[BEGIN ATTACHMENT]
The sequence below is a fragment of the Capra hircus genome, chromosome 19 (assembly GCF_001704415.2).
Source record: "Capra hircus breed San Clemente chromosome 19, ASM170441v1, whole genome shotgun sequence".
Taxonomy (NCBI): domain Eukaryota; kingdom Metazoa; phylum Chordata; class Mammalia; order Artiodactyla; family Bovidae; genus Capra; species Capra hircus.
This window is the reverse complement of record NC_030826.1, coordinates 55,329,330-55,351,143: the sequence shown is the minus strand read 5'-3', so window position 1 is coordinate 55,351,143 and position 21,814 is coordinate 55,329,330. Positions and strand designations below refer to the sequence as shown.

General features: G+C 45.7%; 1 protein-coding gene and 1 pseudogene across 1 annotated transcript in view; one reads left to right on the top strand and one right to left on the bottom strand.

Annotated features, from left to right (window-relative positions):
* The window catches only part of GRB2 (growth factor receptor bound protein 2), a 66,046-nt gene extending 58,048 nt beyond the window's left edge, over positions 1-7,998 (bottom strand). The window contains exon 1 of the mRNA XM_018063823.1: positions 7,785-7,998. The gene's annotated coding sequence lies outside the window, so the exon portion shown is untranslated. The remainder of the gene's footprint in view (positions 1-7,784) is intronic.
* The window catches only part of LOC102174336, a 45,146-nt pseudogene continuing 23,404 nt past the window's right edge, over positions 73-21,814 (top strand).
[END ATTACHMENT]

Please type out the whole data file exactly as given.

The sequence below is a fragment of the Capra hircus genome, chromosome 19 (assembly GCF_001704415.2).
Source record: "Capra hircus breed San Clemente chromosome 19, ASM170441v1, whole genome shotgun sequence".
Taxonomy (NCBI): domain Eukaryota; kingdom Metazoa; phylum Chordata; class Mammalia; order Artiodactyla; family Bovidae; genus Capra; species Capra hircus.
This window is the reverse complement of record NC_030826.1, coordinates 55,329,330-55,351,143: the sequence shown is the minus strand read 5'-3', so window position 1 is coordinate 55,351,143 and position 21,814 is coordinate 55,329,330. Positions and strand designations below refer to the sequence as shown.

General features: G+C 45.7%; 1 protein-coding gene and 1 pseudogene across 1 annotated transcript in view; one reads left to right on the top strand and one right to left on the bottom strand.

Annotated features, from left to right (window-relative positions):
* The window catches only part of GRB2 (growth factor receptor bound protein 2), a 66,046-nt gene extending 58,048 nt beyond the window's left edge, over positions 1-7,998 (bottom strand). The window contains exon 1 of the mRNA XM_018063823.1: positions 7,785-7,998. The gene's annotated coding sequence lies outside the window, so the exon portion shown is untranslated. The remainder of the gene's footprint in view (positions 1-7,784) is intronic.
* The window catches only part of LOC102174336, a 45,146-nt pseudogene continuing 23,404 nt past the window's right edge, over positions 73-21,814 (top strand).